Wednesday, April 30, 2014

The Athletes

Today, we wanted to highlight some of the talented athletes here at the baby home. Check out their moves!

It's off to the races with our first four babies, who are ready to crawl to the finish line. Here, they have all lined up at a starting line. From the left, we see Xian, Yang, Min, and Wan.

And they’re off! Yang is quite the sprinter. But Xian looks a little lost; the expression on his cherubic face seems to say: “Hey, where are they all going?”

Yang emerged victorious from that race, but no matter. Wan here looks ready to move beyond crawling races to become a race car driver!

In the field of gymnastics, Yang shows off his moves. We’re not sure whether those splits are intentional, but he does seem pretty flexible!

And here, we have Yang doing her version of the rock and roll split. She would look great with a little guitar wouldn’t she? Or maybe some cymbals.

Le is definitely one of our most flexible babies. She would be great at yoga!

Speaking of yoga, here you will notice that our little ones love to do one of our favorite yoga poses--the “happy baby pose.” It is an actual yoga pose, and our babies are experts at it.

Here, we have two little “boxers,” Da and Yun.

Last on our list is a favorite: FLYING! The little guys love to do this “Superman” pose. Xiao always does her flying pose with a big smile.

Friday, April 25, 2014

A Triple Birthday

We've been working on establishing a program in our second location in Shanxi Province that's similar to our successful Group Educational Foster Care project in Beijing. There, three of the children in our new program had a birthday this week and shared a big cake with their foster parents! 

Check out the photos below:

Thursday, April 24, 2014

The New Kids

We've been seeing some new faces around our school lately! That's because we have a few new children who have joined our Beijing Group Educational Foster Care Program, and they have, in turn, joined our school. Being the new kid in class can be difficult for anyone, but the Little Flower teachers have been working hard to make sure that these newcomers feel comfortable in their surroundings. The other students have helped out as well!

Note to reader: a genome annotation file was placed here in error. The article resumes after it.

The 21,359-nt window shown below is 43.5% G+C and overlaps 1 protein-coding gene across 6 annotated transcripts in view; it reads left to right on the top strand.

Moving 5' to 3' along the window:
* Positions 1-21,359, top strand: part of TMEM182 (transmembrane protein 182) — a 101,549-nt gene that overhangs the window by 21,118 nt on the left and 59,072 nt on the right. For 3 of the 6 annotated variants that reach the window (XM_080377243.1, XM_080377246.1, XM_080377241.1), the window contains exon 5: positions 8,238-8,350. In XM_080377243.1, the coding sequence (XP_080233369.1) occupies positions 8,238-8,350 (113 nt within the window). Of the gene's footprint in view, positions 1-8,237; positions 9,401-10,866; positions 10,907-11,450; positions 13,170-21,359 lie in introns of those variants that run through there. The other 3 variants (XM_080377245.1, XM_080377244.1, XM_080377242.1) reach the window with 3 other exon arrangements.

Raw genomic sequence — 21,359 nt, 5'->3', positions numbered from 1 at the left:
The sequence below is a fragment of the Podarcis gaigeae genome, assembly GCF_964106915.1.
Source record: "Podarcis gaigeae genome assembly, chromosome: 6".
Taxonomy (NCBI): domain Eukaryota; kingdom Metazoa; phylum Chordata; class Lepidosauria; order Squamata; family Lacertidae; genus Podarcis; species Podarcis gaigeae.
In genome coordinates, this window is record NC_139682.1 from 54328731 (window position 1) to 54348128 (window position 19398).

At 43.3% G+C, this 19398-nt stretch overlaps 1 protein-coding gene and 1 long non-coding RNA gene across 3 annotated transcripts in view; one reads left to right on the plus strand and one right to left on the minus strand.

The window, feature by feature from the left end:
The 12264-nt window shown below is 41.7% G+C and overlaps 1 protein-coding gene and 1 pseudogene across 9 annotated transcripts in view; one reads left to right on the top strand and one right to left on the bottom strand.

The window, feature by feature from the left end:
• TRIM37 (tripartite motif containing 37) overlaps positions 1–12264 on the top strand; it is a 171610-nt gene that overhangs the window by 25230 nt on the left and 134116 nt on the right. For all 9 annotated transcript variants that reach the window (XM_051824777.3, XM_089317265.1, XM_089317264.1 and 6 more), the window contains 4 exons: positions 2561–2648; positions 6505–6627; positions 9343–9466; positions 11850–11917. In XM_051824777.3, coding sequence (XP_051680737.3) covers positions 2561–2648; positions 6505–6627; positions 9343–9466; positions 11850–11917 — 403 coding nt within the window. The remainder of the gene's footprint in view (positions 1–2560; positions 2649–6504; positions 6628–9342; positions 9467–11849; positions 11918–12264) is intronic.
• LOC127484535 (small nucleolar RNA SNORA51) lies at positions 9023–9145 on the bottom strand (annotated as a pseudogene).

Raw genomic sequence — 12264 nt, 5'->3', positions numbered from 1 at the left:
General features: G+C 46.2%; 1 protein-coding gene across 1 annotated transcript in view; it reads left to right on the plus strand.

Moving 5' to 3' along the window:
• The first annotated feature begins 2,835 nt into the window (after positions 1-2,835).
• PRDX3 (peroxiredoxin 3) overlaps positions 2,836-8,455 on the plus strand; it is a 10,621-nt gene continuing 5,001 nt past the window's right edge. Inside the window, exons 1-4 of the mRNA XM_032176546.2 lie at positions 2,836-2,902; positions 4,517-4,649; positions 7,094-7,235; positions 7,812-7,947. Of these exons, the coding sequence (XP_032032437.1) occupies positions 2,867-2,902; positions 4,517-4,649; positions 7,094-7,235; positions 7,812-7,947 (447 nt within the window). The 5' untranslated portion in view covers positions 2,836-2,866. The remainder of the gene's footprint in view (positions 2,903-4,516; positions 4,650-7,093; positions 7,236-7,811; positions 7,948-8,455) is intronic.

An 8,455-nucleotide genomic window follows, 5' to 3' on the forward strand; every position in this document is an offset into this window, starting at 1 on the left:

The first "new kid" is Li, a five-year-old girl with Down's Syndrome from GH #3. She arrived at Little Flower recently, and joined our school after just 1 week here. She's a bright, outgoing girl who loves to talk.

She does have some delays with her speech, and it can sometimes be difficult for our teachers to understand her, but that doesn't stop her from chatting with classmates and teachers alike! This is a skill that our teachers will work on with her in the coming months.

She has great concentration and is extremely curious, with a desire to explore everything around her. Naturally, this can sometimes lead her to mischief. Our teachers have reported that she tries to eat a lot of things that probably shouldn't be eaten... This, of course, led to a more thorough round of child-proofing in the classroom, where some of the smaller toys had to be put away. Li can also be rambunctious around the other students, taking off her shoes in the middle of class, or nicking food from her neighbor's lunch bowl! But no matter, the other kids have been helping to guide her in the right direction, especially the older ones.

Because we employ individualized education methods, and have kids of different ages in the same class (many of whom are foster siblings themselves!), we see a lot of big-brother/big-sister relationships at our school, with older kids helping out the younger ones.

The other new kid is Zhen, who just arrived at GH #4. He had spina bifida, and two successful surgeries in 2009. He's the most pleasant, laid-back kid you'll ever meet. He's extremely easy-going and warms up to everyone right away.